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CTIA showcases new wireless products

This year's CTIA show in Las Vegas, held April 1-3, had 1,200 exhibiting companies and more than 40,000 attendees from 125 countries.

CTIA is the major U.S. show that covers the cellular and wireless industry, made up of carriers such as Sprint, AT&T and Verizon, equipment suppliers such as Nokia, LG and Samsung, and components companies such as Qualcomm and TI.

What was new? More phones, many emulating the large screen/no keyboard form factor of the iPhone. There was new talk about how the carriers are opening up their networks so new devices can work on them without requiring long and costly approvals. These, of course, are the same carriers that have resisted opening up for years and have been dictating what features are put onto and left off of the phones. And companies unveiled more services to use on your phone, including GPS, mapping, social networking and entertainment.

San Diego's Qualcomm had one of the largest booths showcasing a wide range of products and technologies. Qualcomm's inGeo chip, for example, can track the location of individuals, people and pets to provide location information using its built-in GPS and data communications technology. Its new Snapdragon chip combines high-speed wireless connectivity with the processing power of a fast computer, yet with exceptionally low power consumption. Qualcomm's new Mirasol black and white displays provide clear visibility in bright light with virtually no power consumption. That means devices can have an always-on display with little effect on battery life.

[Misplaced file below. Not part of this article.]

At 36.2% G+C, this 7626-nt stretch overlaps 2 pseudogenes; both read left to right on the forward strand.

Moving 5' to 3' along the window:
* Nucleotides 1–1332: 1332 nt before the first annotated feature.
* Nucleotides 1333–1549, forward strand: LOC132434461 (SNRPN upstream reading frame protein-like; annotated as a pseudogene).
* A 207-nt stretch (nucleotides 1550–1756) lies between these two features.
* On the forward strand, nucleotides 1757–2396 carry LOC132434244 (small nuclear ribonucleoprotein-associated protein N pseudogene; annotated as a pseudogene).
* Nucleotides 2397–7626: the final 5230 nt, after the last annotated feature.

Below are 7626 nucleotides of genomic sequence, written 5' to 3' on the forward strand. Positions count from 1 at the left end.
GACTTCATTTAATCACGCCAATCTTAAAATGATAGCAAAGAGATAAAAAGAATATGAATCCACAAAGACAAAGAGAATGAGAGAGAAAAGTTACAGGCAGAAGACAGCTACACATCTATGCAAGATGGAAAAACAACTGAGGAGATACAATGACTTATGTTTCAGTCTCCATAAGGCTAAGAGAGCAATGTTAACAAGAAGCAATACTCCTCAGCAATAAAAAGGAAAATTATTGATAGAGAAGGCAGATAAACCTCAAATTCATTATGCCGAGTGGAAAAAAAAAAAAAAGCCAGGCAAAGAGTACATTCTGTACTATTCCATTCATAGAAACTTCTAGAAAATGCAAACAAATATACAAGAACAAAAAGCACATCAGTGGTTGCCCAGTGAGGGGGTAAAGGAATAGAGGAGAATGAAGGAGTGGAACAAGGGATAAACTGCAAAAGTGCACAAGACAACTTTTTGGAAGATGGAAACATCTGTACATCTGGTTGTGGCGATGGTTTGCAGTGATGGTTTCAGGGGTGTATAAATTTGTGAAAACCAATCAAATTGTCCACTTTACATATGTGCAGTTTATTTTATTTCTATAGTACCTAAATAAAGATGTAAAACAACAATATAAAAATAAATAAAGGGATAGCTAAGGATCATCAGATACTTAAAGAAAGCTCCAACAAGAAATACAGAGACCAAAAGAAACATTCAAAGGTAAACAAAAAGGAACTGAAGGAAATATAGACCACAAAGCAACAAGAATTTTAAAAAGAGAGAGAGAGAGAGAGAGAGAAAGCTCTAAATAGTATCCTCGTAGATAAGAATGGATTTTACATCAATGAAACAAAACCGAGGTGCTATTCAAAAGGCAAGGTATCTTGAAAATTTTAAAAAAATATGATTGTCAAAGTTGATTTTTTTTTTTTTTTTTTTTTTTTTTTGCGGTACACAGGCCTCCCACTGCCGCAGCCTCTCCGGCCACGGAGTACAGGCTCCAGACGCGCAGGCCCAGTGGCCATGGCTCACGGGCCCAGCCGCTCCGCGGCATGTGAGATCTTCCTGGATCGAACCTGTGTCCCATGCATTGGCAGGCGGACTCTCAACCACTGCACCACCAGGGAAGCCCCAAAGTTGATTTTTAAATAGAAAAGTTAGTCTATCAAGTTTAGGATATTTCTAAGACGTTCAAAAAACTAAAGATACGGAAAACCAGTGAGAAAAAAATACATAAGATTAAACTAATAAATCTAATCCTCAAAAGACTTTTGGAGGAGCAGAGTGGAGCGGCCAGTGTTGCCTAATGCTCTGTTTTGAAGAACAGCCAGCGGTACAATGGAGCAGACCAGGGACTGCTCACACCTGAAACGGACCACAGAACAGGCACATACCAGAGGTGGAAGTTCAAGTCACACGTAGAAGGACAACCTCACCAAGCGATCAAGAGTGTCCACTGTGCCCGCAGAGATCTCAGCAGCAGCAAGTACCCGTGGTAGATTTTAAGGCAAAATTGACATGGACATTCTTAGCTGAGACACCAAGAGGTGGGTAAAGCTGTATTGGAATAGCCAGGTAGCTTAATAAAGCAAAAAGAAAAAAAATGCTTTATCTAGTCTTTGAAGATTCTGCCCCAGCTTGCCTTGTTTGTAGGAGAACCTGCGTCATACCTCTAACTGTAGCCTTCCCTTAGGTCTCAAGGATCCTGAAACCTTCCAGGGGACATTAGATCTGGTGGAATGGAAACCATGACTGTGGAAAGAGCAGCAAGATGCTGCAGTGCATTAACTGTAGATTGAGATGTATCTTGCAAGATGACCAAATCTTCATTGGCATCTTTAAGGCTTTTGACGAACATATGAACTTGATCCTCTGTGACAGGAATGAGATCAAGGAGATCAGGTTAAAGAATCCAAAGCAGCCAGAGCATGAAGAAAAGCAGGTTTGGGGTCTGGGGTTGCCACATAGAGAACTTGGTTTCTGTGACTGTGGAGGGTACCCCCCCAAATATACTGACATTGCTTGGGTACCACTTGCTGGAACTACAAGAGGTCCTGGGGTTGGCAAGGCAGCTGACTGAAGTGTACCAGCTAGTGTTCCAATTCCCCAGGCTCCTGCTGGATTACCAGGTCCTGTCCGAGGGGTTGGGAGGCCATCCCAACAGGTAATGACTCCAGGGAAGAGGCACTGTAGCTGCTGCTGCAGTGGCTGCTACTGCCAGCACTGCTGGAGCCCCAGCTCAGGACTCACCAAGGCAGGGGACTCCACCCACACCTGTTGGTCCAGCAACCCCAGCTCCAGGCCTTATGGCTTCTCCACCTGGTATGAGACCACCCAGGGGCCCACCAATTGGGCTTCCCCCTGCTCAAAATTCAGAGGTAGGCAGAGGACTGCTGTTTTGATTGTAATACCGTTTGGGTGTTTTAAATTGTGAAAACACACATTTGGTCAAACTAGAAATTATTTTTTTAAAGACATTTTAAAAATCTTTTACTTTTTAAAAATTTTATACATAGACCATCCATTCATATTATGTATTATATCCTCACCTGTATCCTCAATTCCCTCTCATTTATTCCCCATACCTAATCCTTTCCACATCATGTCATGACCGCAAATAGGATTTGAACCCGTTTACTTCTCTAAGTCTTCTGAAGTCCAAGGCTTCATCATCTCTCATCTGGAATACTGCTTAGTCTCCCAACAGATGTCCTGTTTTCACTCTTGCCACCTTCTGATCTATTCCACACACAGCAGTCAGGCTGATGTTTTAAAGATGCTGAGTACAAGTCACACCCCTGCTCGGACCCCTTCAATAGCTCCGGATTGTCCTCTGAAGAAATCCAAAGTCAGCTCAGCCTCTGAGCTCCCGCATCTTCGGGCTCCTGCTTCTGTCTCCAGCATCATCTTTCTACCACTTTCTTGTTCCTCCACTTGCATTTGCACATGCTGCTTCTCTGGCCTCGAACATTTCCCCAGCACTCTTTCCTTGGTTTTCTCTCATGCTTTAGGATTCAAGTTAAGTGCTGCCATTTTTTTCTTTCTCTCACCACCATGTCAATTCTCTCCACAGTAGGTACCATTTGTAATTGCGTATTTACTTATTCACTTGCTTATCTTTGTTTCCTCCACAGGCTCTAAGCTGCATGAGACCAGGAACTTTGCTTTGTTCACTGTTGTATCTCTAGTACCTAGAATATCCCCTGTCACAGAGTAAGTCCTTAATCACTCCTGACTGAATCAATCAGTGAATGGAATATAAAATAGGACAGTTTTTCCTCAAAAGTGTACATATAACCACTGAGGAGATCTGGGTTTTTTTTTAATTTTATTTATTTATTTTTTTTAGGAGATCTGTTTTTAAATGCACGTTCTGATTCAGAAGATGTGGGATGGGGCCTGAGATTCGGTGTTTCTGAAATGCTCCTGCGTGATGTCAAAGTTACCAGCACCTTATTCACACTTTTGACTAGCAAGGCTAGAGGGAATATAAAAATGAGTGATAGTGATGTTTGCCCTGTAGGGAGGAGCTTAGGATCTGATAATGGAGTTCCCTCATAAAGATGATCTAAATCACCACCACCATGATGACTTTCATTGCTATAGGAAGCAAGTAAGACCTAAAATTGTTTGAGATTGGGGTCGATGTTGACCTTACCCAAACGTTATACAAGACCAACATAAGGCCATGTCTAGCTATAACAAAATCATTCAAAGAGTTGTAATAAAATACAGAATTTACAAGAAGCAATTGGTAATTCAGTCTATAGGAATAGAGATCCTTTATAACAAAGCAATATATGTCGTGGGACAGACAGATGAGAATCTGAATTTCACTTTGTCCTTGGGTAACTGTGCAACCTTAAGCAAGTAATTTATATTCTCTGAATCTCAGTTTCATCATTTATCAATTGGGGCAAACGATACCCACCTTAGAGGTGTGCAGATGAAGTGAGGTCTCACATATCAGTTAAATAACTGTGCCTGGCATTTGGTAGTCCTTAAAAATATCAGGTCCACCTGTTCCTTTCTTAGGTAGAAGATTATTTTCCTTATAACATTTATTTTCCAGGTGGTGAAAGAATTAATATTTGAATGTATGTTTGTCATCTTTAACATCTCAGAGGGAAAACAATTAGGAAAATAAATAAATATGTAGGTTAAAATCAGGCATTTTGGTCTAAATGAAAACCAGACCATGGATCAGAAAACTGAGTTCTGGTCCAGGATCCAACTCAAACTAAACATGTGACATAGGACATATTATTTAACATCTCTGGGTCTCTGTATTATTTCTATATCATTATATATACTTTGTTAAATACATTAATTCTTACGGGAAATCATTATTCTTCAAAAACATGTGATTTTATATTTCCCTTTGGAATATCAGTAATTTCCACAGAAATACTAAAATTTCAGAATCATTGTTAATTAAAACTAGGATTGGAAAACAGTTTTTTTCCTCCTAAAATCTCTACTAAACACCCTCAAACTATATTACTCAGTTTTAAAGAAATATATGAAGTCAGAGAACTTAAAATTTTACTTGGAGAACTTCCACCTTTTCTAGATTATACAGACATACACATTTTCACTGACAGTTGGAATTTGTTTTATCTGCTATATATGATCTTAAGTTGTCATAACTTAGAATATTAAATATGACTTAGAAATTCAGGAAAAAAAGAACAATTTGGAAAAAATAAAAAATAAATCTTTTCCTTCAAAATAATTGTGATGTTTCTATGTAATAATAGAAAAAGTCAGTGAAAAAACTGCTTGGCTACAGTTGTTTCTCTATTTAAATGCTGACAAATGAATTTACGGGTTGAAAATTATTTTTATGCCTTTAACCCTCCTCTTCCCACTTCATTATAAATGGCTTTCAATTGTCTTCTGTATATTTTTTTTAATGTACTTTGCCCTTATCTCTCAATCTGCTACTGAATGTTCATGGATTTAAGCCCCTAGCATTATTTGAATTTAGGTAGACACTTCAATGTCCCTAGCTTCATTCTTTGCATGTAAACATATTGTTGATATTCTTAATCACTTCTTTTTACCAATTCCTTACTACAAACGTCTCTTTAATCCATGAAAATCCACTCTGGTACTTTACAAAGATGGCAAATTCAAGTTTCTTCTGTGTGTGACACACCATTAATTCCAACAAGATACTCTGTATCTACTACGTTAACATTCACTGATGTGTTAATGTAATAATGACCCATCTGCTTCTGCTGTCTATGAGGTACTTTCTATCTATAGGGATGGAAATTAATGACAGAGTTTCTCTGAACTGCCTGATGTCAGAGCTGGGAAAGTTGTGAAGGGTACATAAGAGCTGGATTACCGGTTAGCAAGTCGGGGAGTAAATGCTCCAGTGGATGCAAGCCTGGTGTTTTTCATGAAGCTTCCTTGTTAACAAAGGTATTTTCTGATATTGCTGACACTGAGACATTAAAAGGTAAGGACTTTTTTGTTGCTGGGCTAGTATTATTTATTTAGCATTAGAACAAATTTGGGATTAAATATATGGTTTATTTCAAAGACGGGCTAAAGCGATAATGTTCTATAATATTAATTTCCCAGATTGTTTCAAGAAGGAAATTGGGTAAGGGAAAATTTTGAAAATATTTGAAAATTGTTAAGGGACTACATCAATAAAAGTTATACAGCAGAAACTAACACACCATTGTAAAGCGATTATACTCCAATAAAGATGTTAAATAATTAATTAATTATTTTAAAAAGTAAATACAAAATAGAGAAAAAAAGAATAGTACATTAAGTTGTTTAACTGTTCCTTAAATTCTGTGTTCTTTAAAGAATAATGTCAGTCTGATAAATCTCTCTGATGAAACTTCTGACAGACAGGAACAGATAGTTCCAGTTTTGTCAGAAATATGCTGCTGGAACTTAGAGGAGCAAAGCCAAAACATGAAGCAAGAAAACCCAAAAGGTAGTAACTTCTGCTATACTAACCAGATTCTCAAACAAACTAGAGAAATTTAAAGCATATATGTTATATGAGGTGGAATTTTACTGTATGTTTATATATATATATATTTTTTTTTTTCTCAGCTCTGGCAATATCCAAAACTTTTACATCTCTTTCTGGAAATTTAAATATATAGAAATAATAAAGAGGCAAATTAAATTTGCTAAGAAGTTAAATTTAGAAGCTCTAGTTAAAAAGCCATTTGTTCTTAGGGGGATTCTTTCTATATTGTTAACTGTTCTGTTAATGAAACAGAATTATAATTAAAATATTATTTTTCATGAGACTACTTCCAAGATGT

TomTom showed new routing technology for its next generation GPS devices. Through built-in historical traffic patterns that vary by time and day, the devices will guide you to the fastest route. However, both TomTom and Garmin products are facing competition from carriers which add more GPS capabilities to their phones and provide real-time traffic information.

For example, Networks in Motion of Irvine announced AtlasBook Navigator, a new software platform enabling people to bypass traffic jams, explore a new town, plan social activities on-the-go or just find their way home using their GPS-enabled mobile phone. Its products are available from Verizon. (networksinmotion.com).

Fighting back, Garmin showed its new Nuvifone, although it was a non-working mock-up under a plastic dome. It's another all screen phone, similar in size to the iPhone, with a powerful GPS. It will be available later this year. (garmin.com)

Vringo showed a free add-in to Facebook that retrieves your friends' images and puts them into your cell phone, popping up when they call. (vringo.com)

MagicJack is a little device that plugs into a USB port and lets you make free phone calls from your computer to anywhere in the United States, even from overseas. Cost is $40 for the device that includes one year of service, plus $20 for subsequent years.

The Plantronics Discovery 925 Bluetooth earpiece uses an open frame design that extends the microphone without adding weight. It looks more like jewelry and comes with a combination recharger and carrying case to double the run time. $150.

BlueAnt introduced the V1 Voice Control Bluetooth headset that accepts spoken commands and talks back to eliminate the confusion of using tiny buttons and deciphering flashing lights.